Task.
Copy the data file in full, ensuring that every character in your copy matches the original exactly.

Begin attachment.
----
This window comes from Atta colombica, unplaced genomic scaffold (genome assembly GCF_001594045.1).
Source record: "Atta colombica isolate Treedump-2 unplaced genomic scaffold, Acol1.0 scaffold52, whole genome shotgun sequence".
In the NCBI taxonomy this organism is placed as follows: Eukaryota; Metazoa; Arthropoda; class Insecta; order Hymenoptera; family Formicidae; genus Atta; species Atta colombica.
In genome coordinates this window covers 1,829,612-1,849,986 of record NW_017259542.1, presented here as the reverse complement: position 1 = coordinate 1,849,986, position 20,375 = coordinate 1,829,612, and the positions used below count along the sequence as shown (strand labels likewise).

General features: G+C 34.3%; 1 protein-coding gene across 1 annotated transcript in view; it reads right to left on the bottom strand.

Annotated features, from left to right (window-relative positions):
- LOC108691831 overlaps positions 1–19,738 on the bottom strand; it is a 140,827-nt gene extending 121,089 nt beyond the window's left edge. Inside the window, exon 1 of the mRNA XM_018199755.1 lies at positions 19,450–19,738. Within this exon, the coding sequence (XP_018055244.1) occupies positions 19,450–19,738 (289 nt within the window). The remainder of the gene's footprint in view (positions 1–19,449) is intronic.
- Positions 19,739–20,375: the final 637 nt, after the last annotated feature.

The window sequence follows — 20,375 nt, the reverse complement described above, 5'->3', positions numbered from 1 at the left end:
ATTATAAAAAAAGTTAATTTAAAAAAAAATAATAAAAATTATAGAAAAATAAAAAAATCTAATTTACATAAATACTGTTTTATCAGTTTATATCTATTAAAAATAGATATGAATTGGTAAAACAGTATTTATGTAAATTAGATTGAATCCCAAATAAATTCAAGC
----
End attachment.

This window comes from Atta colombica, unplaced genomic scaffold (genome assembly GCF_001594045.1).
Source record: "Atta colombica isolate Treedump-2 unplaced genomic scaffold, Acol1.0 scaffold52, whole genome shotgun sequence".
In the NCBI taxonomy this organism is placed as follows: Eukaryota; Metazoa; Arthropoda; class Insecta; order Hymenoptera; family Formicidae; genus Atta; species Atta colombica.
In genome coordinates this window covers 1,829,612-1,849,986 of record NW_017259542.1, presented here as the reverse complement: position 1 = coordinate 1,849,986, position 20,375 = coordinate 1,829,612, and the positions used below count along the sequence as shown (strand labels likewise).

General features: G+C 34.3%; 1 protein-coding gene across 1 annotated transcript in view; it reads right to left on the bottom strand.

Annotated features, from left to right (window-relative positions):
- LOC108691831 overlaps positions 1–19,738 on the bottom strand; it is a 140,827-nt gene extending 121,089 nt beyond the window's left edge. Inside the window, exon 1 of the mRNA XM_018199755.1 lies at positions 19,450–19,738. Within this exon, the coding sequence (XP_018055244.1) occupies positions 19,450–19,738 (289 nt within the window). The remainder of the gene's footprint in view (positions 1–19,449) is intronic.
- Positions 19,739–20,375: the final 637 nt, after the last annotated feature.

The window sequence follows — 20,375 nt, the reverse complement described above, 5'->3', positions numbered from 1 at the left end:
ATTATAAAAAAAGTTAATTTAAAAAAAAATAATAAAAATTATAGAAAAATAAAAAAATCTAATTTACATAAATACTGTTTTATCAGTTTATATCTATTAAAAATAGATATGAATTGGTAAAACAGTATTTATGTAAATTAGATTGAATCCCAAATAAATTCAAGC